News that tends not to get reported in the Arizona media: Illinois approves Equal Rights Amendment, 36 years after deadline:
The Illinois House voted Wednesday night to ratify the Equal Rights Amendment more than 45 years after it was approved by Congress, putting it one state away from possible enshrinement in the U.S. Constitution amid potential legal questions.
The 72-45 vote by the House, following an April vote by the Senate, was just one more vote than needed for ratification. It does not need the approval of Republican Gov. Bruce Rauner, who has said he supports equal rights but was faulted by Democrats for not taking a position on the ERA.
“I am appalled and embarrassed that the state of Illinois has not done this earlier,” said Democratic Rep. Stephanie Kifowit of Oswego, a Marine veteran. “I am proud to be on this side of history and I am proud to support not only all the women that this will help, that this will send a message to, but I am also here to be a role model for my daughter.”
Helping to propel momentum for the measure was a resurgence in activism for women’s rights amid national demands to root out sexual discrimination and harassment in American culture in response to the #MeToo movement.
[S]tate Rep. Steve Andersson, a Geneva Republican, said the measure “isn’t about those distractions.”
“This is about who we are as a people. This is about who we believe the state of Illinois is and should be, going forward,” he said. “But it’s more than just the state of Illinois. It’s about the United States of America and quite frankly, I believe it’s about the planet. I believe it’s about how we treat women and men.”
Representative of divisions that went beyond partisanship, GOP Rep. Christine Winger of Wood Dale told her colleagues: “I am pro-life. Again, I am pro-life. I’m a mother of a 2-year-old daughter. I am for her and others to know in the state of Illinois she should have the same opportunities as men. Vote yes.”
State Rep. Litesa Wallace, an African-American Democrat from Rockford who is leaving the House after losing a bid for lieutenant governor, recounted her family’s history of oppression in likening her support for the ERA to the battle for civil rights.
“I’m the daughter of a man who was born on a plantation. I’m the granddaughter of a woman who left the South to come to Chicago for opportunity but never found it because of her race and her gender,” Wallace said during an emotional speech urging the amendment’s passage. “I stand here a single mother who has survived damn near anything you can think of, and I mean that quite literally.”
Illinois’ 1970 constitution outlaws gender discrimination. Nevada became the last state to ratify the ERA before Illinois last year.
“This is about the United States Constitution, people. And half the people in this country aren’t in it,” Rep. Lou Lang, a Skokie Democrat who sponsored the resolution in the House, said. “They aren’t included in the United States Constitution. Isn’t that enough for you to realize the historic moment and step back from predispositions you’ve had and your heels dug in the ground on this issue and that issue and the other issue?”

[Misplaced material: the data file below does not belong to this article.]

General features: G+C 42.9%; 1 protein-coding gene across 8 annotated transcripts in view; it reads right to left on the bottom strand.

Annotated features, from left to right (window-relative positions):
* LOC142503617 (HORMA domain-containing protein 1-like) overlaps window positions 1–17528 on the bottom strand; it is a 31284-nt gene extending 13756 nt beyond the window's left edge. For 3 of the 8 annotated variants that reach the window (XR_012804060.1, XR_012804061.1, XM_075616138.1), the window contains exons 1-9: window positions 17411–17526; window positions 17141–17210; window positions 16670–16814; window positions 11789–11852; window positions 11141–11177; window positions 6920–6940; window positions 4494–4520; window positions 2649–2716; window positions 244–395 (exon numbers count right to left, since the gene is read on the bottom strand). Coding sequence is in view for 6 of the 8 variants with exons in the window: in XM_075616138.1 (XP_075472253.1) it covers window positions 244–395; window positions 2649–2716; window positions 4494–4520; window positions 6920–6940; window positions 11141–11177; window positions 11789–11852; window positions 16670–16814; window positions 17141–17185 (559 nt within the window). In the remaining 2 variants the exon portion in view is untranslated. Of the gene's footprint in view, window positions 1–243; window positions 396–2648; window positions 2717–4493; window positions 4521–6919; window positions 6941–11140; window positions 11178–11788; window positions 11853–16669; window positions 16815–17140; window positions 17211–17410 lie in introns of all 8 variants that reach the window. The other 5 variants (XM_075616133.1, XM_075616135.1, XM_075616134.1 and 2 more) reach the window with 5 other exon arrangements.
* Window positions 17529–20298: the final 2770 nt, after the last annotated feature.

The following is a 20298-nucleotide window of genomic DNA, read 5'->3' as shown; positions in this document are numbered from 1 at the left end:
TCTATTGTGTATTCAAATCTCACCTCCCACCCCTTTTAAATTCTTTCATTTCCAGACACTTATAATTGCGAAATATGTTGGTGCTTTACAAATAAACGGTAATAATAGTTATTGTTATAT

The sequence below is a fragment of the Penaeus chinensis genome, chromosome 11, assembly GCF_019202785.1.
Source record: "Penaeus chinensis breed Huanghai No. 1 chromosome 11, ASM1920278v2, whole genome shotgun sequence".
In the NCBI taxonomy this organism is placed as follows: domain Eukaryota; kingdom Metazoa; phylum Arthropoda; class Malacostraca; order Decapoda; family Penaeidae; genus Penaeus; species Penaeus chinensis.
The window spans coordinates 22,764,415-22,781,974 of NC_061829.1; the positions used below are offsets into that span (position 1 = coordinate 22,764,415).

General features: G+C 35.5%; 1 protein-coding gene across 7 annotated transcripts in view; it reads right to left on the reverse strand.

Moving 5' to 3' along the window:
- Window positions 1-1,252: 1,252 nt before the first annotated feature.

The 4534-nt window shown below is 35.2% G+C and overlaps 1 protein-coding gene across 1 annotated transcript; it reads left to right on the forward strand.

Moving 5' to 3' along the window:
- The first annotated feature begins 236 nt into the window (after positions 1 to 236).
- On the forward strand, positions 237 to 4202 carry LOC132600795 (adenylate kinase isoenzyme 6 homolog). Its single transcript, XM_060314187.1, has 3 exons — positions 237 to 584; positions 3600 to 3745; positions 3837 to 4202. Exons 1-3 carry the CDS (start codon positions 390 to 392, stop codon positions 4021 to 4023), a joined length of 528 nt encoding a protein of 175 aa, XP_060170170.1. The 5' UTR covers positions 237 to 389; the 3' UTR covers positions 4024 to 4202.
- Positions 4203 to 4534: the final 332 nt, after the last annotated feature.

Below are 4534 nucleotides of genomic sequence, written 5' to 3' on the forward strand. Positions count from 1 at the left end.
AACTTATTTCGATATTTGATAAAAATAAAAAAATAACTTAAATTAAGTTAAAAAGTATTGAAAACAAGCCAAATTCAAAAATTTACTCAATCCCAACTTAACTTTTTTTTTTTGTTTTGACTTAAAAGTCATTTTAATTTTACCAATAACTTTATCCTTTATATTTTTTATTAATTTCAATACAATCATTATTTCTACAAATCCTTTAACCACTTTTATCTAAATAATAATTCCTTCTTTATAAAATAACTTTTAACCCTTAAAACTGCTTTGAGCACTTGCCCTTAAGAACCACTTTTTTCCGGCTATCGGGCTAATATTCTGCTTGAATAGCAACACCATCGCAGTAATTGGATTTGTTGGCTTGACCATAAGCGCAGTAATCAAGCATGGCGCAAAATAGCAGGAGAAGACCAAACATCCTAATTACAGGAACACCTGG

Whether the amendment can be added to the nation’s founding document is still a matter of debate among constitutional experts. Geoffrey Stone, a professor at the University of Chicago who specializes in constitutional law, said it’s unclear “there’s an obvious right or wrong answer.”
As I have previously explained, Illinois Senate votes to ratify the Equal Rights Amendment:
First enacted in 1972 by Congress, the ERA legislation required that the measure be ratified by three-fourths of the states (38) within seven years. That deadline was later extended 10 years to 1982. There was federal court litigation over the deadline extension at the time. But the U.S. Constitution contains no time limit for ratification of constitutional amendments. In fact, subsequent to the ERA the 27th Amendment to the Constitution prohibiting immediate congressional pay raises was ratified 203 years after its introduction. This called into question the soundness of earlier federal court decisions on the ERA deadline. It is still a contested legal issue. Congress can also vote to remove the deadline language, and a bill has been introduced to do so.
Blog for Arizona’s state Rep. Pamela Powers Hannley is among the Democratic women leading the fight to put the ERA over the top in Arizona. Their efforts have been thwarted by the male GOP leadership of the Arizona legislature. Arizona House recesses rather than debate the Equal Rights Amendment.
If you review the list of candidates running for the Arizona legislature that I posted yesterday, you will observe that there are an extraordinary number of women in both political parties running for office this November.
There is no good reason why there should not be bipartisan support among these women candidates, as there was in Illinois, to put the Equal Rights Amendment over the top in the Arizona legislature in the next legislative session. This should be among your litmus test questions for all candidates this November.
And as I have emphasized to Rep. Powers Hannley and other Democratic legislators over the years:
There is no reason why a companion ERA Amendment could not be added to the Arizona Constitution as well, which would afford women the same constitutional protections. The legislature can refer the amendment to the voters, or a citizens initiative can put the measure on the ballot. I would encourage our Democratic Caucus in the state legislature to pursue this state constitutional amendment. It is long past time to finish the long civil rights struggle to grant women equal rights under the Constitution.
Come January 2019, the time has arrived for Arizona to enter the 21st Century and to enshrine equal rights for women in the Constitution. You can make it happen with your vote this November. Choose wisely.